This week's quick package review is of Twinkle, a SIP software phone.
A while back, Sean and I looked at a bunch of software phone packages. The goal at the time was for me to be able to connect to and use the office phone system (an Asterisk box) to make outgoing client calls, and also to allow incoming client calls to go to me whenever I was. At the time the winner seemed to be Kiax. It worked with the native asterisk IAX protocol and seemed to work. However, development has been very slow, and the performance had gotten really poor with kiax, so I went looking for another application.
I had problems with both kphone and linphone. Neither would support multiple users at the same time, and performance on both seemed sub-optimal.
Twinkle unfortunately doesn't do the native IAX2 protocol that asterisk and openpbx.org use, but it does use SIP, which they can also both use pretty easily. Performance seems to be pretty good most of the time. I use twinkle on my laptop, with a bluetooth headset. When calls come in, twinkle lets you decide to answer or reject the call (showing any caller ID) in a popup notification. DTMF works fine, either using the keyboard or with a DTMF popup you can click on numbers with your mouse.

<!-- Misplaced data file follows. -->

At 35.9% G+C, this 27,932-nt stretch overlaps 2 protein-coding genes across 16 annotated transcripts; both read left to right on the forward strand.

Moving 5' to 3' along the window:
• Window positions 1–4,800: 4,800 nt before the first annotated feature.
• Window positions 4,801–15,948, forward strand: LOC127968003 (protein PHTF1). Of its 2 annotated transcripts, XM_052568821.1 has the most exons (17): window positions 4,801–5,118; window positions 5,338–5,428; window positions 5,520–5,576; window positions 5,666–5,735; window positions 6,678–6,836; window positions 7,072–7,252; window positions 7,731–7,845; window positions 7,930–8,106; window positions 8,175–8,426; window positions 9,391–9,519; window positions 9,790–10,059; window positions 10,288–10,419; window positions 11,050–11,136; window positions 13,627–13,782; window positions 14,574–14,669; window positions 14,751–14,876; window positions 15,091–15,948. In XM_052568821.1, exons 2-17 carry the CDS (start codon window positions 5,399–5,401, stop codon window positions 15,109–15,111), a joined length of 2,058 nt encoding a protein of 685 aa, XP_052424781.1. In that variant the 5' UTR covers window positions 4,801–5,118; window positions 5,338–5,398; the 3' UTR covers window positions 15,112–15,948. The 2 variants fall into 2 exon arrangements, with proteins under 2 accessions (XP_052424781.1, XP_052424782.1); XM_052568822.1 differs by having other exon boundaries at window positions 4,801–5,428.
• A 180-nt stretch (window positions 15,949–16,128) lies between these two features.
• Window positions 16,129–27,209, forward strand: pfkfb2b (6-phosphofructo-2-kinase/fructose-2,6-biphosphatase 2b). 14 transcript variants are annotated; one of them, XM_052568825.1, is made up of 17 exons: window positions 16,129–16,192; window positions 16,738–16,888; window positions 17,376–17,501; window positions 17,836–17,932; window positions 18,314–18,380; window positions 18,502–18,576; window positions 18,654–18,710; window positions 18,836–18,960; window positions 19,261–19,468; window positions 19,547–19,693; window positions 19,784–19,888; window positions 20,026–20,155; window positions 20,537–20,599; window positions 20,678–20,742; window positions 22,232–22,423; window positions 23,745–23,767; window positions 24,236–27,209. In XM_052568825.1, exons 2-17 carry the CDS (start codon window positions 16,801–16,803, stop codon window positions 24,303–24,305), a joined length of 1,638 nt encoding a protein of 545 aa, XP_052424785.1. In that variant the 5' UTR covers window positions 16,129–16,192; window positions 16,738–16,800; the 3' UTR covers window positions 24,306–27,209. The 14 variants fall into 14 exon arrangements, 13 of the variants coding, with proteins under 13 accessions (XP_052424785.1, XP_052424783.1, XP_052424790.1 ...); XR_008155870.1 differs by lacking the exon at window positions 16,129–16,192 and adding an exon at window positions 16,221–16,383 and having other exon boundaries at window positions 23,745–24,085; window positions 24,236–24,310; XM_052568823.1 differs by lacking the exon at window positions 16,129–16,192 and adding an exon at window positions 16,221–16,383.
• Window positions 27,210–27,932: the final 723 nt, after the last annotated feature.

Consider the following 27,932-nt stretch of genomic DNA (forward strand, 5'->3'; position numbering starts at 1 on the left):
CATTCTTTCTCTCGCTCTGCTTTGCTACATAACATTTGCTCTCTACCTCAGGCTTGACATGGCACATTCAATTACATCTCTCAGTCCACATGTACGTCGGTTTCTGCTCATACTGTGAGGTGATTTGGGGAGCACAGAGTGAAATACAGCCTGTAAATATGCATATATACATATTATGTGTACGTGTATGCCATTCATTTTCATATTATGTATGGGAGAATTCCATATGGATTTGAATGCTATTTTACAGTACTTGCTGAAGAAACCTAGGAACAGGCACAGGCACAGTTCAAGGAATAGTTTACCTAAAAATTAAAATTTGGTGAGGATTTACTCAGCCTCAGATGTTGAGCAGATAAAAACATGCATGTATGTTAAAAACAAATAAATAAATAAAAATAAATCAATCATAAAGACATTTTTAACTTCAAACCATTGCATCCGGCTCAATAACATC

Twinkle supports multiple “users”, which is a feature I use a lot. I am connected to our office phone system via vpn, connected to my home phone system (also via vpn), and to a 3rd party SIP provider to make cheap long distance calls out. I can decide which I want to use for any call. On incoming calls, twinkle indicates which user the call is coming in for, so you can decide to answer or reject (or just do nothing).
The twinkle interface is pretty simple and easy to use, with buttons for common actions, a pull down list to choose which connection you want to use for a call, and a input field for typing in the number you would like to call.
Twinkle is a QT/KDE application, but it works fine under Xfce for me. It's maintained by me and available in Fedora for a easy 'yum install twinkle".comments powered by Disqus